Eula Marshall shares why she shouldn't have skipped her colonoscopy screening.

Throughout my life, I've had stomach distress. I started seeing a gastroenterologist in my 30s. A colonoscopy found that I had several polyps. My doctor recommended a colonoscopy every three years since I was at higher risk for colon cancer due to my family history. At each screening, more polyps were found and removed, but none were cancerous.

I kept up with the regular screenings through the years, but as I got older, I got busy. I was running a business. My husband was ill. I had grandchildren. I was well acquainted with the risks I faced, but I made a fatal mistake. I skipped my colonoscopy for six years and that delay resulted in the onset of cancer.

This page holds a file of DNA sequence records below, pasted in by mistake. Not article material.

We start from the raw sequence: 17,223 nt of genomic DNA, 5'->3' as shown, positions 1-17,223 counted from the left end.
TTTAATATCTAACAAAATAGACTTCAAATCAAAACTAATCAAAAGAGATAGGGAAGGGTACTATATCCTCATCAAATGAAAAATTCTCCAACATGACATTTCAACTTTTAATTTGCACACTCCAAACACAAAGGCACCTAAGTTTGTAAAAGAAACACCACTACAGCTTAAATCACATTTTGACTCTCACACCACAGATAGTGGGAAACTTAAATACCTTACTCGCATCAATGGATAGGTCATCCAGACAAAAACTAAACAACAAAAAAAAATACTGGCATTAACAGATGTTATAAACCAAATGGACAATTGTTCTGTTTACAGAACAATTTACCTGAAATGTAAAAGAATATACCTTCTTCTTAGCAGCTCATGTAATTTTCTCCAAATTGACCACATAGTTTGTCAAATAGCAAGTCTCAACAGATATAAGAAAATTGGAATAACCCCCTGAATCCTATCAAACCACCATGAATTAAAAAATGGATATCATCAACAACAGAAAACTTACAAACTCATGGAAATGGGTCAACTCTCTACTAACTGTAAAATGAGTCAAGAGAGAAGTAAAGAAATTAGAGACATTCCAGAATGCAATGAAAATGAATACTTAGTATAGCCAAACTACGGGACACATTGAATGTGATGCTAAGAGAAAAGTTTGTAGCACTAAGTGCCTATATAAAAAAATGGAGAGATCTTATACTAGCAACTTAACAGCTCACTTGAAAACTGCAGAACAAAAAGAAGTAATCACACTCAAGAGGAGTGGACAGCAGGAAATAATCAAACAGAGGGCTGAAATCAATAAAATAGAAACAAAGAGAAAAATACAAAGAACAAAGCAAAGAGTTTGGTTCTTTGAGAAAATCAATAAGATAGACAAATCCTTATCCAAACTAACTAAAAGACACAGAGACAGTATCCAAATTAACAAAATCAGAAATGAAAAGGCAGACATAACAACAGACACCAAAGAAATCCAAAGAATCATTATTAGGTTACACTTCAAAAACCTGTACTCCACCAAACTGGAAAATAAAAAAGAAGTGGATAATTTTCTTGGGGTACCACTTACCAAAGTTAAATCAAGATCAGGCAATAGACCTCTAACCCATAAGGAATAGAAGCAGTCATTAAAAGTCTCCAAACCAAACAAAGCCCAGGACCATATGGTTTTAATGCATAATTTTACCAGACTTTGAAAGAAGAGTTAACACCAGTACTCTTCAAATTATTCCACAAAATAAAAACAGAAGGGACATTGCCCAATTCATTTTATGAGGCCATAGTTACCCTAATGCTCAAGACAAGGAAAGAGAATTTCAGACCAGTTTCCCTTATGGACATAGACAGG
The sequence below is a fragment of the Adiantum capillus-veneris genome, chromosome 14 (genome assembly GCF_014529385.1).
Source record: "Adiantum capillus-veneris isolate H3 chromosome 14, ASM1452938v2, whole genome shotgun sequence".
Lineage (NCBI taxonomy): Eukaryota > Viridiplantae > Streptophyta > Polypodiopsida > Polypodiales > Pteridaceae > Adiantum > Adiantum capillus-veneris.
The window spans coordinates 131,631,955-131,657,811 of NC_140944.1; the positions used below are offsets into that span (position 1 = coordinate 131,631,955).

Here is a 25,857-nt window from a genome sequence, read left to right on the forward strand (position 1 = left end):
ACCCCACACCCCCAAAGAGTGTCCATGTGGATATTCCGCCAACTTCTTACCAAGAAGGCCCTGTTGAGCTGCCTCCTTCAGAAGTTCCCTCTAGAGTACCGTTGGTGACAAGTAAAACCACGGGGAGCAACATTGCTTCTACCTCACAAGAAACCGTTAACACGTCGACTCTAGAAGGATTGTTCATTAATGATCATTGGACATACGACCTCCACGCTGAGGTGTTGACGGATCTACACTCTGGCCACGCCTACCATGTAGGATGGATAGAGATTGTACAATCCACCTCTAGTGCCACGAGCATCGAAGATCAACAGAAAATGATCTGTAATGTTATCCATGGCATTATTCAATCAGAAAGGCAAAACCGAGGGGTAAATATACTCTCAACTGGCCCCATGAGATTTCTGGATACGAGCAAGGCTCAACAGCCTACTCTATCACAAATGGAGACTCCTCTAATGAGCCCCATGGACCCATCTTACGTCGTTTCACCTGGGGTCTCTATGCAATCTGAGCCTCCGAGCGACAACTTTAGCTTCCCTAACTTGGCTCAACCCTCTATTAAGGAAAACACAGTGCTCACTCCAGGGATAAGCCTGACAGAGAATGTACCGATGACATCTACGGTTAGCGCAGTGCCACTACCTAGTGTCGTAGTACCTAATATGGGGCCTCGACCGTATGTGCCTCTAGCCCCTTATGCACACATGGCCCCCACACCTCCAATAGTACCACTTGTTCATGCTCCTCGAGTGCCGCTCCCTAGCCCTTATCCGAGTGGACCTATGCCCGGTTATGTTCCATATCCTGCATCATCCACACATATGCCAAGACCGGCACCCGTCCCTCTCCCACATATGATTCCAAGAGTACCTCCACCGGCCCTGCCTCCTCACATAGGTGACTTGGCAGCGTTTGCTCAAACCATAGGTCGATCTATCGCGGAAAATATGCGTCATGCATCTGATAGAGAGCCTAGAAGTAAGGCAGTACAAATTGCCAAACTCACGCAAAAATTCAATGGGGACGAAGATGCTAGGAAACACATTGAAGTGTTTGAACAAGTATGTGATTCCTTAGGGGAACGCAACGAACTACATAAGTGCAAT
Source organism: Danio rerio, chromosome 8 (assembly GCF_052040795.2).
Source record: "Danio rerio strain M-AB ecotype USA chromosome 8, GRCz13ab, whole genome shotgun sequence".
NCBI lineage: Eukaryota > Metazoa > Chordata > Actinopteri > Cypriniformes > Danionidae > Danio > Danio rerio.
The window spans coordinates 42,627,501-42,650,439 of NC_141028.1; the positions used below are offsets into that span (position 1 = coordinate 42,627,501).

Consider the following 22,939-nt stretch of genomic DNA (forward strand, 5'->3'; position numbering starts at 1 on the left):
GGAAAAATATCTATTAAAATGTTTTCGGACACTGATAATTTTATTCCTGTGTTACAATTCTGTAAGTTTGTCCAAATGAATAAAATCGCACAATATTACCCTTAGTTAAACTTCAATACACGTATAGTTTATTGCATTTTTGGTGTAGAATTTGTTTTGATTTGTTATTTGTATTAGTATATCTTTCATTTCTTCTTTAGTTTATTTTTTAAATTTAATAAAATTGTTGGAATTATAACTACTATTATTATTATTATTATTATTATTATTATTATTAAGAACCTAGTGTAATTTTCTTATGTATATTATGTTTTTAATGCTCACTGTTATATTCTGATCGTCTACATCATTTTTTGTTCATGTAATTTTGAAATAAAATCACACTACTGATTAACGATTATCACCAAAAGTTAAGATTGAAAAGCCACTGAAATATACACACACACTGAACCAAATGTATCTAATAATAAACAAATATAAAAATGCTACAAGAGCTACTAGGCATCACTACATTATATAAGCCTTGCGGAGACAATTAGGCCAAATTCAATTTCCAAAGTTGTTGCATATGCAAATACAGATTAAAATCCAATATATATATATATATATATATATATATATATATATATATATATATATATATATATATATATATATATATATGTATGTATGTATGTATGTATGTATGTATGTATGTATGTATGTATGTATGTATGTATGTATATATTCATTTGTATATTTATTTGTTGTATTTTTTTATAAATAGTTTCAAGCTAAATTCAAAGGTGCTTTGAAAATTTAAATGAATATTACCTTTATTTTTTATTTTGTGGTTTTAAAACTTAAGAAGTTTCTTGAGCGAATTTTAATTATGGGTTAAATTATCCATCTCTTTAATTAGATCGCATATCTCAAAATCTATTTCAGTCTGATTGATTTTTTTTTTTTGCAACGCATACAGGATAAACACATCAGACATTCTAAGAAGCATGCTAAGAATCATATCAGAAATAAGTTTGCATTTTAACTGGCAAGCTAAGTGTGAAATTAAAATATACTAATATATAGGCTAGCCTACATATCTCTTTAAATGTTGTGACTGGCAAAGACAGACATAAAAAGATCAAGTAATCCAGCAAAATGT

I was having pain in my left side, but didn't think much about it until it kept increasing. Eventually, I passed blood and I knew I was in trouble. My doctor recommended gastroenterologist, Dr. Jamie Walters at UM St. Joseph. I set up an appointment with her right away. She put me at ease as soon as we met and arranged a colonoscopy. When the lab work confirmed that I had stage 2 colon cancer, she referred me to Dr. Howard Berg, chief of colorectal surgery at UM SJMC, who would perform my surgery.

My first visit with Dr. Berg was wonderful. He explained my diagnosis, what the surgery would entail and what I should expect. The surgery went exactly as he had predicted, and I'm doing well now.

I hosted our annual Thanksgiving dinner for my fiancée, Victor Frenkil, children, grandchildren and great grandchildren this year. I am so grateful to be here with them. I'm living proof that even at 79, a colonoscopy can save your life.